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Linkages between family background, family formation and disadvantage in young adulthood

PhD ceremony:Mr J.E. Mooyaart
When:April 24, 2019
Start:12:45
Supervisors:A.C. Liefbroer, F. Billari
Where:Academy building RUG
Faculty:Medical Sciences / UMCG

Linkages between family background, family formation and disadvantage in young adulthood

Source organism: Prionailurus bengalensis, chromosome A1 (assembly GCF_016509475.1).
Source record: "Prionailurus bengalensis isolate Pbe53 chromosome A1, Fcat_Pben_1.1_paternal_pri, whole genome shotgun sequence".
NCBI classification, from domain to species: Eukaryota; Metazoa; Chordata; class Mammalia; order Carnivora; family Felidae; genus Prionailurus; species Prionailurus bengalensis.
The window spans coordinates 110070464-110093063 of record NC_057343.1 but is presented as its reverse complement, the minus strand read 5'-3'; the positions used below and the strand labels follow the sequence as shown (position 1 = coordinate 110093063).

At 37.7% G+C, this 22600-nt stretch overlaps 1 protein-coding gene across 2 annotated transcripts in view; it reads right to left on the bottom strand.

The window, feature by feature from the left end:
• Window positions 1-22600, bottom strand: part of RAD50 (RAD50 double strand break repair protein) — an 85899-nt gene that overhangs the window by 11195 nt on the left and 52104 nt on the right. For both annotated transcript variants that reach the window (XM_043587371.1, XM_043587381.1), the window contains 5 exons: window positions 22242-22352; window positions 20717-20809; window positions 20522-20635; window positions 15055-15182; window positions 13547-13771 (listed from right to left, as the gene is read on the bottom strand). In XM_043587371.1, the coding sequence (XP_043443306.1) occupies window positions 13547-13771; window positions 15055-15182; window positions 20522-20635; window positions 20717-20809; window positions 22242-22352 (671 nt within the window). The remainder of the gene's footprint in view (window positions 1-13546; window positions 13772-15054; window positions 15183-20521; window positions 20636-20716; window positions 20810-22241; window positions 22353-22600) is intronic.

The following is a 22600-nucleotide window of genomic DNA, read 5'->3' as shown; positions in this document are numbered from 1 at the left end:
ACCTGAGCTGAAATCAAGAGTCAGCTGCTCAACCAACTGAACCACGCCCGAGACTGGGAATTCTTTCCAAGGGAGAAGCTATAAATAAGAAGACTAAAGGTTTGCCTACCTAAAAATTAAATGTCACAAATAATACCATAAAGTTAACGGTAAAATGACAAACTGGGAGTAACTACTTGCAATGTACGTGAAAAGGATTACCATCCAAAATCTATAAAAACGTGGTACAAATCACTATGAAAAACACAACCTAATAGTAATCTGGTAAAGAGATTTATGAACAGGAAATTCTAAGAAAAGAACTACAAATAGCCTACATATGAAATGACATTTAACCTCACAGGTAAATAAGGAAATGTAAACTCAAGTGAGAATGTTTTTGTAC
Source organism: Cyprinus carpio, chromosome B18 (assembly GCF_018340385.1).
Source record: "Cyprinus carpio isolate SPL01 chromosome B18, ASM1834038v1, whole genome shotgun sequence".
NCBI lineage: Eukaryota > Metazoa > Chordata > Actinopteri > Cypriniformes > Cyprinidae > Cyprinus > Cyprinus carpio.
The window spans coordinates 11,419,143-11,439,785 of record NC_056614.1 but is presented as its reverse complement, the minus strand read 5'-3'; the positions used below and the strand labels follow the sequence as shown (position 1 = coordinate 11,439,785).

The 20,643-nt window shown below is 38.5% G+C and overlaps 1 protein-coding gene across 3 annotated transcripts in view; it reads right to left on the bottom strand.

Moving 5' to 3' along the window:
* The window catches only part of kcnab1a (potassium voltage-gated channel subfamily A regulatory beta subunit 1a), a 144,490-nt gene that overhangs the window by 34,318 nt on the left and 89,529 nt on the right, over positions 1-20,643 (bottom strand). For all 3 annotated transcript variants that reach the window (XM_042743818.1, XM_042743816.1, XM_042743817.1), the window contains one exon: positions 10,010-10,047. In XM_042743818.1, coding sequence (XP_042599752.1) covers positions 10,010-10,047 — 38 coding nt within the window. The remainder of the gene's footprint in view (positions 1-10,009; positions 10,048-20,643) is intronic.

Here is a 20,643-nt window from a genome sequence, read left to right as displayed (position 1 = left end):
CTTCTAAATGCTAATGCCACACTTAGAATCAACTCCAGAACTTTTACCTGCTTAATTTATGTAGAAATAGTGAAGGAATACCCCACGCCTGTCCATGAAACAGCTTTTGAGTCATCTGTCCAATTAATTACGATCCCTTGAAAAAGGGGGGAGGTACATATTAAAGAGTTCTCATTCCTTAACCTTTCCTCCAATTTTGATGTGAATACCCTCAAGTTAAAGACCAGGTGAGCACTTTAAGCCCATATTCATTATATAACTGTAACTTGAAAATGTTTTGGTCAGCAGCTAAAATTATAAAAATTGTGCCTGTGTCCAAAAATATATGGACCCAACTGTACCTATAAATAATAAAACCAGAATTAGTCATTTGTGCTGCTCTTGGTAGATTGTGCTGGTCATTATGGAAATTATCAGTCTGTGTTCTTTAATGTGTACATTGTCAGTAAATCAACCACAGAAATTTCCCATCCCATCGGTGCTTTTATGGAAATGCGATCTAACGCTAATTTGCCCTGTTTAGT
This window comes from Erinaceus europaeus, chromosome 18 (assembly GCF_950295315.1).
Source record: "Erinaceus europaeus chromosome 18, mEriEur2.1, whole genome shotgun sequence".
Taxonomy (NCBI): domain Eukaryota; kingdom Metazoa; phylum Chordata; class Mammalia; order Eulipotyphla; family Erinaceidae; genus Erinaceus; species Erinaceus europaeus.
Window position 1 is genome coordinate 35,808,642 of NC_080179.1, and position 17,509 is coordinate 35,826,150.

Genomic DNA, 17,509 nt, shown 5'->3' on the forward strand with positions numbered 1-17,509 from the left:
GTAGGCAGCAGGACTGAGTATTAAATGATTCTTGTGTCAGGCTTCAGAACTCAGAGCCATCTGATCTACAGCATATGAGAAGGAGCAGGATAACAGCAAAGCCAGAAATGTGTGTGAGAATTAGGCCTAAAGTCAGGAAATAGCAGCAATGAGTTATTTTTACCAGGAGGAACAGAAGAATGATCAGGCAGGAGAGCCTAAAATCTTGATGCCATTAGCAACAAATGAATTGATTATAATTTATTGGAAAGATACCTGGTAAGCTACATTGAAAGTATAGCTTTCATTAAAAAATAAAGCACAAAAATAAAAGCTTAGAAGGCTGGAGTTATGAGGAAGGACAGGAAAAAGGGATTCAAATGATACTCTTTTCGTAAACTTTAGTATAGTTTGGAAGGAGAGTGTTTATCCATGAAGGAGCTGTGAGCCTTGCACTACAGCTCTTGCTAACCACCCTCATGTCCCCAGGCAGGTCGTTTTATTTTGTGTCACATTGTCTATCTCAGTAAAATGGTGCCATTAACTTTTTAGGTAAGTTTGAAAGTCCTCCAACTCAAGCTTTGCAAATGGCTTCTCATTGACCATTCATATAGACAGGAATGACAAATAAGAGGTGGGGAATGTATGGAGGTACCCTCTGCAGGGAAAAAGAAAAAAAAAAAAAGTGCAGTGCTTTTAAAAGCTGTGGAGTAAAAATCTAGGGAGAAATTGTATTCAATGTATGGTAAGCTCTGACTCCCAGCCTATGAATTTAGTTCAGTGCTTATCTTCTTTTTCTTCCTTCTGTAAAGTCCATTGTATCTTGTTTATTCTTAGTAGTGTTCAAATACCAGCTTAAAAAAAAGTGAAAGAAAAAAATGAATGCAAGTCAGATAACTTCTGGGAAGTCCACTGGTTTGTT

Increasingly, researchers claim that disparities between individuals from different family background have increased in Western societies. Relatively little research has focused on how family background impacts the process of family formation, let alone the consequences of their family decisions for their wellbeing. This dissertation focusses on two central themes, using a life-course perspective. First, it examines the influence of family background, particularly parental education, on family formation over time using Dutch and European survey data. Second, this dissertation studies the impact of family formation on income (as a financial indicator) and obesity (as a health indicator) in young adulthood, using the National Longitudinal Survey of Youth 1997, a panel survey from the United States. Results show that (1) Family background continues to create a divide in family formation behavior and that there are indications that these disparities in family formation behavior between individuals from different family background could be increasing in Europe, with those from lower family background increasingly opting for parenthood outside of marriage. (2) Young adults’ own family pathways during the transition to adulthood, on top of career pathways, influence personal income and obesity in young adulthood. (3) Individuals from advantaged family background have a higher personal income compared to their disadvantaged peers, even if they follow the same career and family pathways during the transition to adulthood. All in all, this research concludes that family background (still) plays an important role in shaping family formation pathways and that this may partly explain the intergenerational transmission of (dis)advantage.